magnuson stevens act

Oceana's Mike Hirshfield on Fish and the Law

Posted Thu, May 3, 2012 by Emily Fisher to catch limits, fisheries policy, fishing, law, magnuson stevens act, mike hirshfield, overfishing, sustainable fishing

Earlier this year, the National Oceanic and At­mospheric Administration set catch limits under the 2006 Magnuson-Stevens Fishery Conservation and Management Act amendments for all covered species, a major triumph for fisheries management.

The Environmental Forum asked the leading voices in fisheries management, “Is the 2006 law succeeding in re­storing fish stocks? Are adjustments needed to ensure robust stocks and sustainable commer­cial and recreational fisheries in the future?” Here’s an excerpt of the response by Mike Hirshfield. Oceana’s Senior Vice Presi­dent for North America, and Chief Scientist. He is currently on sabbatical; you can read about his travels at his blog.

The United States is fortu­nate to have a law designed to keep abundant fish populations in the ocean. All ocean lovers, including commercial and recreational fisher­men, should celebrate the passage of the 2006 amendments to that law. If they are carried out fully, we will definitely see increased fish populations in future years. Our fishery management system is one of the best in the world, certainly compared to places like Europe. But before we pat ourselves on the back too much, we need to take a clear-eyed look at what the amendments did — and didn’t — do, as well as the way the National Marine Fisher­ies Service is implementing the law. Some problem areas are indicated below by italics.

The amendments only addressed part of the problem. Fisheries man­agement comes down to three prin­ciples: First, don’t kill more fish than can be replenished. Second, don’t kill too many other animals. And third, don’t wreck the places fish need to live. The 2006 amendments really only dealt with the first.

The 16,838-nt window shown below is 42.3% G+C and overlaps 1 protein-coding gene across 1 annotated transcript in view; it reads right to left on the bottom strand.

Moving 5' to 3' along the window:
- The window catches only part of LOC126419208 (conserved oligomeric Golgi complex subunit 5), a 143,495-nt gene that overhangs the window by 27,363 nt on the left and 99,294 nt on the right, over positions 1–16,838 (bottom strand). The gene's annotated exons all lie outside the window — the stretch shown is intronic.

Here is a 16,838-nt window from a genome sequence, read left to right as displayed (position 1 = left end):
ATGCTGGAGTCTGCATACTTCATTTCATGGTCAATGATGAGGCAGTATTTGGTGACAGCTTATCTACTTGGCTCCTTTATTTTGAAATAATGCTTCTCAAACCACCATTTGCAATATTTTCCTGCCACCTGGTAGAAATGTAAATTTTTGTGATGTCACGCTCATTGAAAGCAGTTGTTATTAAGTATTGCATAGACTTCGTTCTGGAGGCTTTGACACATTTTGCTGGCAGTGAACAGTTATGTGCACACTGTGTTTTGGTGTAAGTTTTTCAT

The amendments came 10 years too late for some species. Conservation­ists thought the 1996 amendments required an end to overfishing. We were wrong. Unfortunately, for some species, the additional decade meant ten more years of declining popula­tions. For long-lived, slow-growing species like Atlantic halibut, some sharks, and Pacific rockfish, the extra overfishing means their populations won’t rebuild for decades — if ever.

Too many species are “off the books.” Several hundred species of fish caught by fishermen are not in­cluded in fishery management plans, so managers don’t consider them subject to the accountability require­ments of the 2006 amendments. Managers have even removed species from plans to avoid the obligation. Species subject to international management are exempt from the requirements, even if overfished, like Atlantic bluefin tuna.

Too many species may fail to re­build. Many rebuilding plans are designed with little better than a 50 percent chance of success — mean­ing they are nearly as likely to fail. Even an 80 percent chance of suc­cess means 20 of 100 such plans will fail. We may not always have all the science we would like, but it needs to be taken seriously, with the tie going to the fish. We need more safety margin, not less.

The bare minimum is the target. “Not overfished” and “preventing overfishing” are weak standards of success, leaving too many popula­tions at risk. Fish stocks will face increased threats from a changing climate. We need to hedge our bets with larger fish populations, not the bare minimum.

You can read the full piece at The Environmental Forum.


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